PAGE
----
The Tiny Home, Treetop Terrace, and Vintage RV – Southern California
This isn’t the start of a children’s book on interior design, but the three Airbnb homes that Jeremy and I stayed at on our trip to California last year. When given the choice between a hotel and Airbnb, I love booking Airbnbs because I love how much more unique the experience, location, and decor are. Out of all factors to consider when booking an Airbnb, cleanliness and style are two of my top priorities. Hotels are great because there is a consistency and standard that you can expect, but I love staying in places nestled in local communities and never quite knowing what you’re going to find.
Last summer, we travelled to the West Coast for a wedding of close friends, which we extended into a vacation to Los Angeles and San Diego. As we travelled through Southern California, we spent about one to two nights at each place. Not only was each Airbnb drastically different, but we learned some things along the way. Here’s a quick look into our West Coast adventure, where we stayed, and some Airbnb tips that we learned along the way.
The Tiny Home
Our first stop was in Riverside for the wedding of our dear friends, Jason and Karis. Jeremy was in the wedding, so I actually had a chance to spend our second day exploring the area with church friends who had also flown in from D.C. One of my favorite stops of the day was exploring the gorgeous Mission Inn and Spa, which actually reminded me a bit of Disney because of the level of detail in its design. Later that afternoon, we came back to the church for the wedding, which was a sweet and joyful celebration of marriage and the gospel, complete with tacos, palm trees, and so much dancing.
For the duration of our stay, I looked for unique Airbnbs that weren’t going to break the bank. We took a chance and booked a 160 sq. ft. tiny home for two nights! From the pictures, I could tell the interior decor wasn’t quite my style, but I was still curious to know what it would be like to stay in such a tiny space. Notable amenities included wifi, a washer/dryer, air conditioning, a TV, a kitchenette, and standard kitchen, bed, and bathroom basics. That being said, the biggest thing to clarify, of course, is that all amenities were scaled down to fit the tiny home and, therefore were…tiny. The best parts of the tiny home was that it was clean, quiet, and certainly sufficient to meet our needs. One thing that we did not take into account, however, was the summer heat.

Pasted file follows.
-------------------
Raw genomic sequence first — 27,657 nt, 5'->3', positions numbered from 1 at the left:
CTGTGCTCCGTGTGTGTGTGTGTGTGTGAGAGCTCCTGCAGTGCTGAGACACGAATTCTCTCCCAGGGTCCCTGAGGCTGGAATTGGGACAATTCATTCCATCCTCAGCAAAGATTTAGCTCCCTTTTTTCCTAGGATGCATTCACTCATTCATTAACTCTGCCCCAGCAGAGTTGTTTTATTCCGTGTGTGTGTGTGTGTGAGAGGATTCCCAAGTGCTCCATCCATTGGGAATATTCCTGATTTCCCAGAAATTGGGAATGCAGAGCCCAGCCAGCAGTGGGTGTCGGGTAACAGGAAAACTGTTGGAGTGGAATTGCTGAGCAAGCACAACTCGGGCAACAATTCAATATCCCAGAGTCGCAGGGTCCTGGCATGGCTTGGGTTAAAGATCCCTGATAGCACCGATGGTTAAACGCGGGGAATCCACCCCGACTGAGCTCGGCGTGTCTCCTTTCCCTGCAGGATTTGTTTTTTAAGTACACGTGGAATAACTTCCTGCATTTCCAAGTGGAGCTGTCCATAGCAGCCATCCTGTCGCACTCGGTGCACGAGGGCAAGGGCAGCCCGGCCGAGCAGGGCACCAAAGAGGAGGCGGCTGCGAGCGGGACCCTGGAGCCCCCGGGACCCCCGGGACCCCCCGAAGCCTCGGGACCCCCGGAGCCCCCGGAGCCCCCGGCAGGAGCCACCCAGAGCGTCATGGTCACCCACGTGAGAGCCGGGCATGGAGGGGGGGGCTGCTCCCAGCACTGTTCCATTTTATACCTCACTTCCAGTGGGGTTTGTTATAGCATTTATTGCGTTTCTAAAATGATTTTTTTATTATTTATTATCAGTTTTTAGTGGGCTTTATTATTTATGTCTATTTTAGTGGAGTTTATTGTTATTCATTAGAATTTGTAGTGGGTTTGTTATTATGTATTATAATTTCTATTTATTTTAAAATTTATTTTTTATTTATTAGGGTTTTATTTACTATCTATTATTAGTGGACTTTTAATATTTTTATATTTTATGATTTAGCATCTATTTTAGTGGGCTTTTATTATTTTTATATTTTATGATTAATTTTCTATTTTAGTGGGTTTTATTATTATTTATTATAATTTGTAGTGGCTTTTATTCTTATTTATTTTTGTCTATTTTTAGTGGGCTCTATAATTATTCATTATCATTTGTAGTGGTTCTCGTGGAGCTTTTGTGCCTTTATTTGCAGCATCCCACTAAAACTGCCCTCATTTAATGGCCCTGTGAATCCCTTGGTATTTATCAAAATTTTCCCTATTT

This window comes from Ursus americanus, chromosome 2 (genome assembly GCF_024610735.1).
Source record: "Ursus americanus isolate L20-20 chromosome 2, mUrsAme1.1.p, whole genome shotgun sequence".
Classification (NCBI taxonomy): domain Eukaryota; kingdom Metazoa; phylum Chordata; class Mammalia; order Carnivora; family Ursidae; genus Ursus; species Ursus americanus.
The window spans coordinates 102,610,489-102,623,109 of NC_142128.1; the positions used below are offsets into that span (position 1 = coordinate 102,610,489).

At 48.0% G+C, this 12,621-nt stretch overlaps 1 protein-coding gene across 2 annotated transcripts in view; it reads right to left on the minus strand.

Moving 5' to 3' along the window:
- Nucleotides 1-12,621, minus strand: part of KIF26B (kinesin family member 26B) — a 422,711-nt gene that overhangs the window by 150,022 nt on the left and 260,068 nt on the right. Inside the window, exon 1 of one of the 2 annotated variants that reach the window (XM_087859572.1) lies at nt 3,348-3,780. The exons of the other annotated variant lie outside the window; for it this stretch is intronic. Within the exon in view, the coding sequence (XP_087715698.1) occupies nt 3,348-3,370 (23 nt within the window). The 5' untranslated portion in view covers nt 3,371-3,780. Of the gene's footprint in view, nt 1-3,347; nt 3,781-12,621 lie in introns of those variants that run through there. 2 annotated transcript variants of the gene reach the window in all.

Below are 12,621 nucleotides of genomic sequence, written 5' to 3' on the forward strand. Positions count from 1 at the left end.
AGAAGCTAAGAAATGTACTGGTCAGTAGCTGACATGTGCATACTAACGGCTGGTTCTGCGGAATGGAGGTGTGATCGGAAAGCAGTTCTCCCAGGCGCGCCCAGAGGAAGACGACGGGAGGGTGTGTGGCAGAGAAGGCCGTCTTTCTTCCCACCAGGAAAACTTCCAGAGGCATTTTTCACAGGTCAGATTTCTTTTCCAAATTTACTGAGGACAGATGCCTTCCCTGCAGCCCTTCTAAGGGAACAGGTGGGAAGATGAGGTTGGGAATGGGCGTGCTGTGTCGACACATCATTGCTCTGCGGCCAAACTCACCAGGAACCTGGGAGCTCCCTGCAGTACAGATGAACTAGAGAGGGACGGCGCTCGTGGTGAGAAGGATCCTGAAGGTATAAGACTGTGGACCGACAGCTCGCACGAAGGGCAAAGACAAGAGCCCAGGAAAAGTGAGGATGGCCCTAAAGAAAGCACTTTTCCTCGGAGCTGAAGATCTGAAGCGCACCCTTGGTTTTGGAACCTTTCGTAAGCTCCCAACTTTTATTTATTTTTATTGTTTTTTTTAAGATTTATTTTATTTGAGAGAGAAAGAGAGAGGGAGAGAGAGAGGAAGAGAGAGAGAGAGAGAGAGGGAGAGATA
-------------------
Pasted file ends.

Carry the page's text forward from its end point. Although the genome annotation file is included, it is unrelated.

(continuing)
While we were in Riverside, it was over 100 degrees each day. One thing to note is that some people, like Jeremy, can handle “dry heat” because it’s less humid…but let me tell you that dry heat is very much still heat and 100 degree-plus weather is still VERY hot and incredibly painful! When we arrived to the Airbnb on the first night, we opened the tiny home door and was hit with a wave of heat similar to when you open an oven door while something is baking. It didn’t occur to us that the Airbnb was sitting in the heat the entire day without ventilation. This meant that when we got in past 10 pm, we had to turn on the air conditioning, open the windows, and wait for the heat to leave the home. By the time we were finished getting ready for bed, the air in the tiny home still felt thick with heat, but we still managed to fall asleep.
The Treetop Terrace
After the wedding, we spent the next morning at Grace Community Church with our DC church friends and had lunch at The Original Farmers Market before parting ways. We then rode out to Malibu for a sweet drive along the coast and a quick pit stop at Zuma beach. We ended the night catching up with Jeremy’s close friend from college at Din Tai Fung, which I was super excited to try because I had seen Buzzfeed’s video on how precisely they make their soup dumplings. They were pretty good, but I would still choose Nan Xiang Xiao Long Bao all day, every day. (RIP to the best soup dumplings in Flushing #tears) The next day was spectacular because we took a day trip to Disneyland and had so. much. fun.
During these two days, we stayed in a private studio located in the hills of Mount Washington. With narrow roads that wound around rolling hills and streets lined with beautiful homes, it was by far my favorite neighborhood that we stayed in. After slowly driving at night while trying to find the house number, we saw that the treetop terrace was aptly named when we saw it high on the side of the street. We were warned in the Airbnb posting that there were a fair number of stairs, sixty-five to be exact. I wasn’t sure how I would do with all of the steps, but as we were carrying our luggages up the steps, I heard a rustling in nearby bushes and, all of a sudden, my legs found strength that I didn’t know I had and I flew up the steps to the home. Nothing motivates me like the fear of contact with animals at night.